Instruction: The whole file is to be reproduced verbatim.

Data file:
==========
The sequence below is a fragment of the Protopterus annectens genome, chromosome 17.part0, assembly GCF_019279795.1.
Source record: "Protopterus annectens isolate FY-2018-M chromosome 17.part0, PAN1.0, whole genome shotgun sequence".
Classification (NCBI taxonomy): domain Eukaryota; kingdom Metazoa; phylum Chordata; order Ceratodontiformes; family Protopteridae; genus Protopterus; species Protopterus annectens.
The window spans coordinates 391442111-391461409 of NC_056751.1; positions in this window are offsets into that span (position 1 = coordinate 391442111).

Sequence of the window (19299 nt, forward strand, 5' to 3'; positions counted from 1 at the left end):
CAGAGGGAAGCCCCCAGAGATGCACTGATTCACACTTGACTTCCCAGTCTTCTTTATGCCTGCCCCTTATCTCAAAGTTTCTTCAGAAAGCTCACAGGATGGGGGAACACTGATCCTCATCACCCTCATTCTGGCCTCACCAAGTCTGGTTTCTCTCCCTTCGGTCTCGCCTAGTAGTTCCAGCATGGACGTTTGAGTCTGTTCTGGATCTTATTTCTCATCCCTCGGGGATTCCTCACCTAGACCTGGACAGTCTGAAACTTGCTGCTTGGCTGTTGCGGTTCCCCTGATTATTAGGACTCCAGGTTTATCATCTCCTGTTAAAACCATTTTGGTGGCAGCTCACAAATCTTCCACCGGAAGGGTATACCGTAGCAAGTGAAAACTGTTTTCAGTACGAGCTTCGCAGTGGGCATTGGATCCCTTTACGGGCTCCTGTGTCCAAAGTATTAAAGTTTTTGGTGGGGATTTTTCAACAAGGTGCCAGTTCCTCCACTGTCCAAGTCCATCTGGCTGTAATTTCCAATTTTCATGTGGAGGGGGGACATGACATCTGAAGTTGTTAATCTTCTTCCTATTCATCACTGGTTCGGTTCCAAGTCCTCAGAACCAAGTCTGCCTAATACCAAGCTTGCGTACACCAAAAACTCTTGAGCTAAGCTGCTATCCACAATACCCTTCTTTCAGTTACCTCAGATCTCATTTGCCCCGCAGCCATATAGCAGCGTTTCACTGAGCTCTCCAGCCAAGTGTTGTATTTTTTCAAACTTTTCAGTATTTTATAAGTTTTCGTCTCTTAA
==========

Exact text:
The sequence below is a fragment of the Protopterus annectens genome, chromosome 17.part0, assembly GCF_019279795.1.
Source record: "Protopterus annectens isolate FY-2018-M chromosome 17.part0, PAN1.0, whole genome shotgun sequence".
Classification (NCBI taxonomy): domain Eukaryota; kingdom Metazoa; phylum Chordata; order Ceratodontiformes; family Protopteridae; genus Protopterus; species Protopterus annectens.
The window spans coordinates 391442111-391461409 of NC_056751.1; positions in this window are offsets into that span (position 1 = coordinate 391442111).

Sequence of the window (19299 nt, forward strand, 5' to 3'; positions counted from 1 at the left end):
CAGAGGGAAGCCCCCAGAGATGCACTGATTCACACTTGACTTCCCAGTCTTCTTTATGCCTGCCCCTTATCTCAAAGTTTCTTCAGAAAGCTCACAGGATGGGGGAACACTGATCCTCATCACCCTCATTCTGGCCTCACCAAGTCTGGTTTCTCTCCCTTCGGTCTCGCCTAGTAGTTCCAGCATGGACGTTTGAGTCTGTTCTGGATCTTATTTCTCATCCCTCGGGGATTCCTCACCTAGACCTGGACAGTCTGAAACTTGCTGCTTGGCTGTTGCGGTTCCCCTGATTATTAGGACTCCAGGTTTATCATCTCCTGTTAAAACCATTTTGGTGGCAGCTCACAAATCTTCCACCGGAAGGGTATACCGTAGCAAGTGAAAACTGTTTTCAGTACGAGCTTCGCAGTGGGCATTGGATCCCTTTACGGGCTCCTGTGTCCAAAGTATTAAAGTTTTTGGTGGGGATTTTTCAACAAGGTGCCAGTTCCTCCACTGTCCAAGTCCATCTGGCTGTAATTTCCAATTTTCATGTGGAGGGGGGACATGACATCTGAAGTTGTTAATCTTCTTCCTATTCATCACTGGTTCGGTTCCAAGTCCTCAGAACCAAGTCTGCCTAATACCAAGCTTGCGTACACCAAAAACTCTTGAGCTAAGCTGCTATCCACAATACCCTTCTTTCAGTTACCTCAGATCTCATTTGCCCCGCAGCCATATAGCAGCGTTTCACTGAGCTCTCCAGCCAAGTGTTGTATTTTTTCAAACTTTTCAGTATTTTATAAGTTTTCGTCTCTTAA